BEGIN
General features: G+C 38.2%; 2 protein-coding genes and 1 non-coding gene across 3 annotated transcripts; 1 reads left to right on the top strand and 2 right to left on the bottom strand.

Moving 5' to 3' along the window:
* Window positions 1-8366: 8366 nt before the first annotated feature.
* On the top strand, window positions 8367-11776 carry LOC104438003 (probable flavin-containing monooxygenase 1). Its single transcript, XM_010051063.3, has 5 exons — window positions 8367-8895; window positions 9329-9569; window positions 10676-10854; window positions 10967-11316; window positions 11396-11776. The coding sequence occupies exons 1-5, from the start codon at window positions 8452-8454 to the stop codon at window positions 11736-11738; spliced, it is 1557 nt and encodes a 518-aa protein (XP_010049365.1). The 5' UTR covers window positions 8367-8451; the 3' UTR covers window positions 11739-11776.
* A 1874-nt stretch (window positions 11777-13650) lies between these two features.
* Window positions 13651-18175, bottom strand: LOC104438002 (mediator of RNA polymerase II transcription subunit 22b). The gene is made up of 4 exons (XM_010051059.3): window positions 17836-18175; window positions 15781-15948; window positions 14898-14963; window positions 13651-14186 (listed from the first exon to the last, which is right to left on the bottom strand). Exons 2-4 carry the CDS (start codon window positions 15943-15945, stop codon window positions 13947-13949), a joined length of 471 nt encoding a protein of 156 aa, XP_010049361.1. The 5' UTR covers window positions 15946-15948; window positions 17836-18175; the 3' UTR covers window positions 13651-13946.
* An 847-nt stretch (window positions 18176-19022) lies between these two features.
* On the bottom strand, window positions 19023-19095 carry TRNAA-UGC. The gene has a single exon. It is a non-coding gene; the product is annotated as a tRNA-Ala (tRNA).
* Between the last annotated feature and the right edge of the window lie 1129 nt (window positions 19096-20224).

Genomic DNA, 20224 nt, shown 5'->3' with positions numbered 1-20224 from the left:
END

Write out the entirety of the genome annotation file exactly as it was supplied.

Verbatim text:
General features: G+C 38.2%; 2 protein-coding genes and 1 non-coding gene across 3 annotated transcripts; 1 reads left to right on the top strand and 2 right to left on the bottom strand.

Moving 5' to 3' along the window:
* Window positions 1-8366: 8366 nt before the first annotated feature.
* On the top strand, window positions 8367-11776 carry LOC104438003 (probable flavin-containing monooxygenase 1). Its single transcript, XM_010051063.3, has 5 exons — window positions 8367-8895; window positions 9329-9569; window positions 10676-10854; window positions 10967-11316; window positions 11396-11776. The coding sequence occupies exons 1-5, from the start codon at window positions 8452-8454 to the stop codon at window positions 11736-11738; spliced, it is 1557 nt and encodes a 518-aa protein (XP_010049365.1). The 5' UTR covers window positions 8367-8451; the 3' UTR covers window positions 11739-11776.
* A 1874-nt stretch (window positions 11777-13650) lies between these two features.
* Window positions 13651-18175, bottom strand: LOC104438002 (mediator of RNA polymerase II transcription subunit 22b). The gene is made up of 4 exons (XM_010051059.3): window positions 17836-18175; window positions 15781-15948; window positions 14898-14963; window positions 13651-14186 (listed from the first exon to the last, which is right to left on the bottom strand). Exons 2-4 carry the CDS (start codon window positions 15943-15945, stop codon window positions 13947-13949), a joined length of 471 nt encoding a protein of 156 aa, XP_010049361.1. The 5' UTR covers window positions 15946-15948; window positions 17836-18175; the 3' UTR covers window positions 13651-13946.
* An 847-nt stretch (window positions 18176-19022) lies between these two features.
* On the bottom strand, window positions 19023-19095 carry TRNAA-UGC. The gene has a single exon. It is a non-coding gene; the product is annotated as a tRNA-Ala (tRNA).
* Between the last annotated feature and the right edge of the window lie 1129 nt (window positions 19096-20224).

Genomic DNA, 20224 nt, shown 5'->3' with positions numbered 1-20224 from the left: